US 3586473 A
Description (OCR text may contain errors)
lnventors Raymond A. Galloway 4800 Osage St., College Park, Md. 20740;
Jan Stephen Carter, Rte. 4, Box 29, Sykesville, Md. 21784 Appl. No. 835,783
Filed June 23, 1969 Patented June 22, 1971 COLORED FLAME CANDLE 1 Claim, 2 Drawing Figs. 7
United States Patent F/ 3. 1 1 z 2 a 4/27 7) 22 i I'WICK COLORED FLAME CANDLE This invention relates to a candle which burns with a bright and clear color in the flame, the color depending upon the material used in its production. We do not claim that the nature of the color-producing material is new; in fact it can be one of many of the same metallic and/or nonmetallic compounds which have been described in previous patents on candles which burn with various colored flames. What we claim to be new, and the reason for the distinctly superior performance of this candle over any previously described, is the position of the color-producing material in the candle.
FIG. I is a vertical section of the candle.
FIG. 2 is a vertical section of the candle showing the outer coating held in the flame area.
Candles described previously have had the color-producing material incorporated by various means into either the wick or into the body of the candle. We have found that the flame color generated under these conditions is weak and pale. The
' problem is that the temperature to which the chromogenic material is exposed is too low to produce a satisfactory color. However, the temperature at the bottom outer boundary of the flame is greater than the temperature at points along the wick or where the body of the candle is molten. Chromogenic agents are capable of producing truly brilliant colors only at the higher temperatures which exist above the body of a normal candleon the boundary of the flame. In our invention, the color-producing material is placed in an optimal position in the flame in the following way: a candle is produced by any of the modes of manufacture utilizing any of the materials of candle production, then either sprayed with or dipped into a resin, plastic or other material (FIG. I) which has a melting point such that the outer surface of the candle remains near a very hot portion of the flame forming a deep cup, the rim of which is on the boundary of the flame (FIG. 2). Alternatively, the color-producing material may be incorporated into the outer coat resin, plastic or other material and the two processes accomplished in one step. In this way the colorproducing material is raised to a far higher temperature than that which obtains at points along the wick or where the body of the candle is molten. Excitation of the molecules of the color-producing materials at this higher temperature results in a strong color, superior to that which a lower temperature can produce.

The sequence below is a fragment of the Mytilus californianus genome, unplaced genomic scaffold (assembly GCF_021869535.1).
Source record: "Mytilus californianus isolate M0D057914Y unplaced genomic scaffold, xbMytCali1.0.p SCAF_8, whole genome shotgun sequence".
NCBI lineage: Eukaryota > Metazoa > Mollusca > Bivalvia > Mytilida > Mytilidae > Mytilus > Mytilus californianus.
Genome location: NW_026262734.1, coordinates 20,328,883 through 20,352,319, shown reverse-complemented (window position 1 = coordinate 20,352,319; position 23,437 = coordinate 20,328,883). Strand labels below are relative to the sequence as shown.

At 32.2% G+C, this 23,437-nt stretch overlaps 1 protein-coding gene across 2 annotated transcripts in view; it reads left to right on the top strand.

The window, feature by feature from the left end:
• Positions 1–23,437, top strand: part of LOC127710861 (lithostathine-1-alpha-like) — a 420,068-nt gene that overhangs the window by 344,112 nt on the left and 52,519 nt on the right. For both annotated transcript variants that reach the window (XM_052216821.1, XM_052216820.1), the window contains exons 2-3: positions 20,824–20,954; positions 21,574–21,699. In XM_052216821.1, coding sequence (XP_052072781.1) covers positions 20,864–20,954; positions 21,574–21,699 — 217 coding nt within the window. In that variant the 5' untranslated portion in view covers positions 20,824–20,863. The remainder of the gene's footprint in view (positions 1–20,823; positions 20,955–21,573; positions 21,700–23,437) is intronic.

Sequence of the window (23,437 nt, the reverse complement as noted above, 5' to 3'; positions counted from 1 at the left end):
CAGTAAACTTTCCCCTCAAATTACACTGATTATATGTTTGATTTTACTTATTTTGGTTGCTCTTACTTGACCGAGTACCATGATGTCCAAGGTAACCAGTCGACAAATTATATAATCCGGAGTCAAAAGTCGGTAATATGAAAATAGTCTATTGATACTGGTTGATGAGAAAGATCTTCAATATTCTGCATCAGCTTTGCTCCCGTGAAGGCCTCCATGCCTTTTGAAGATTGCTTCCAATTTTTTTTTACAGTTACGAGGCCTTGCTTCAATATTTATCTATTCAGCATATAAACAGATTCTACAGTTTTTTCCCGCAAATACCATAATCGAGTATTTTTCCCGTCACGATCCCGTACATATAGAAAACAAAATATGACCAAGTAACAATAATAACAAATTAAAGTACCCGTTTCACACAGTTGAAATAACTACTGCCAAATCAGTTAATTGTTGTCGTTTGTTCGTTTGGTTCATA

Materials which may be suitable for use in the outer coating include Polyamide Resin from Emery Industries, Inc., Biwax from Alexander Saunders and Company, Inc., Thermoplastic Polyamide Resin from General Mills, Inc., High Temperature Wax from Kindt-Collins Co., Neolyn and Pentalyn from Hercules Inc., Nylon 12 from Olin Mathieson Chemical Corporation, Amberol from Rohm and Haas Co., and Piccolastic from Pennsylvania Industrial Chemical Corporation, but we intend that the materials listed above are only examples and that our invention is not to be restricted to only these materials.
Candles of various sizes can be produced which function equally well by varying the size of the wick, the outer coat and the body of the candle.
1. A candle including an inner body of solidified combustible material and a wick extending therethrough; said inner body of solidified fuel having an outer coating of a higher melting point combustible material than said inner body of fuel, and said outer coating of material having incorporated therein a material which produces a flame of a desired color.